So said St Paul in his Second Letter to the Corinthians, but he didn’t stop there. “… but that was to make us rely not on ourselves but on God who raises the dead; he delivered us from so deadly a peril, and he will deliver us; on him we have set our hope that he will deliver us again.”Continue reading “The Second Letter of St Paul to the Corinthians”
Cynthia Harnett’s The Wool-Pack is a fascinating book in all sorts of ways. I wonder, for a start, how a contemporary publisher would react to any author who presented a book to them on the 15th century wool trade? But The Wool-Pack is by no means a dry, historical tome. The winner of the 1951 Carnegie Medal (the year before Mary Norton won the award for The Borrowers), it attracted critical acclaim and delighted a whole generation of children. It may not be a fashionable book today but it more than survives the passage of time. Continue reading “Cynthia Harnett’s ‘The Wool-Pack’”
St Anthony Communications have a new website with all sorts of interesting books, videos and other material available. There’s also an area of free content, which includes some of my essays. I’m delighted to be in the company of Fr Andrew Pinsent, Sr Mary of the Trinity and Fr Peter Stravinskas and am delighted that St Anthony Communications is thriving.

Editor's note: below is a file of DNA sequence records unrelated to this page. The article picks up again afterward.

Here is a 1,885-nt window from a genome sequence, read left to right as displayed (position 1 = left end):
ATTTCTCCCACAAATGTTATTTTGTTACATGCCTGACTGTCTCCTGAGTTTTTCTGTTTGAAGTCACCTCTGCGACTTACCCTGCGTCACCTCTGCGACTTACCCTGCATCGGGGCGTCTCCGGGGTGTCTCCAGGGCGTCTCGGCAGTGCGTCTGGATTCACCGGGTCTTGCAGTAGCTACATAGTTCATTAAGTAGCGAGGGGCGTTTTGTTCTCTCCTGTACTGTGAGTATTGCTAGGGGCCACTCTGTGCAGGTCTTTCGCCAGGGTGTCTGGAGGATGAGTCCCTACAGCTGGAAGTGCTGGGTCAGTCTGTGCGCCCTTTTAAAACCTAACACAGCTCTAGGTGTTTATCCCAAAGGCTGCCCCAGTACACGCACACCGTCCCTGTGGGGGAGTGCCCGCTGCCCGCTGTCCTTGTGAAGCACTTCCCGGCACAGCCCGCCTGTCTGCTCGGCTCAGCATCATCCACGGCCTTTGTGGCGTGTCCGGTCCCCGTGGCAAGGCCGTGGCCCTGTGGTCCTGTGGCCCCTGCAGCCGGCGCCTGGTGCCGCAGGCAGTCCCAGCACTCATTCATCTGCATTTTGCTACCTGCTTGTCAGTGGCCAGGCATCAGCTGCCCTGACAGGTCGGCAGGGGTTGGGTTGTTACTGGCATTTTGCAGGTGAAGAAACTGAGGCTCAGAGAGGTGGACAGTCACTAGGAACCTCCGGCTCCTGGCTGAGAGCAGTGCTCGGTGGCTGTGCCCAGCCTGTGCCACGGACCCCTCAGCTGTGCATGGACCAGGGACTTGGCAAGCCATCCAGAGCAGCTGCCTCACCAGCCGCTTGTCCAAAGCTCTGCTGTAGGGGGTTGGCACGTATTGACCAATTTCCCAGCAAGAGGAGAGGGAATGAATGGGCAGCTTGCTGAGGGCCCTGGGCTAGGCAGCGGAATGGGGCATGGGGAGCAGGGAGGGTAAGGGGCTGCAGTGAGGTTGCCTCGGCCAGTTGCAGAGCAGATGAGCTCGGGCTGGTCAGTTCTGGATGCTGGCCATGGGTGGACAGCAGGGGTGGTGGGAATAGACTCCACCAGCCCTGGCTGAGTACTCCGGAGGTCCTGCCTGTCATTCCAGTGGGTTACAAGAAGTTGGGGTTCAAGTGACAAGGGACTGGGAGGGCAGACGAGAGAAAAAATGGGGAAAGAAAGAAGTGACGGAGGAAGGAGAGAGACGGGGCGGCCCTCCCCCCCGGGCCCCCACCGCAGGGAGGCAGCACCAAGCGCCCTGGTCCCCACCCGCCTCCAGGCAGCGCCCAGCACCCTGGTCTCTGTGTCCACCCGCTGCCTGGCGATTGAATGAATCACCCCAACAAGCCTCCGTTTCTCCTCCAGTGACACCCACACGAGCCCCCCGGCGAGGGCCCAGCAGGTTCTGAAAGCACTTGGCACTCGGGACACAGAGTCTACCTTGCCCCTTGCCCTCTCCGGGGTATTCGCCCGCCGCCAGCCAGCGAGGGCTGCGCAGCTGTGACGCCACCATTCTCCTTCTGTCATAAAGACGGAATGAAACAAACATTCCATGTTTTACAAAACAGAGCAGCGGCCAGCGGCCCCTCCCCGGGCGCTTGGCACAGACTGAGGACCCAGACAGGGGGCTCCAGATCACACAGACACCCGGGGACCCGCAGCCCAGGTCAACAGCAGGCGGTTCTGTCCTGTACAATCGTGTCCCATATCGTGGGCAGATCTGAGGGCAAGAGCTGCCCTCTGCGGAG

On Wednesday 1st April, I shall be giving a talk at Redhill Library, Surrey, about my novel, Between Darkness and Light, and the amazing story of the Chinese Labour Corps in World War I that appears in its pages. The coffee morning lasts from 10.30 – noon and I would be delighted if you were able to join me there.
What if They Find us? is a wonderful book about two Jewish girls from Budapest who survive the Second World War in a convent in the centre of the city. It is a book about love and hope in an appalling situation and so is a book I can heartily recommend to 9-12 year olds.Continue reading “Kathy Clark’s ‘What if They Find Us?’”
Hilda van Stockum is one of my favourite children’s authors. If you haven’t read any of her books, The Winged Watchman would be a great place to start. Set in the Netherlands during World War II, it is an exciting adventure story about betrayal, resistance and eventual triumph.Continue reading “Hilda van Stockum’s ‘The Winged Watchman’”
I told you last night that I might be gone sometime, and you said, Where, and I said, To be with the Good Lord, and you said, Why, and I said, Because I’m old, and you said, I don’t think you’re old. And you put your hand in my hand and you said, You aren’t very old, as if that settled it.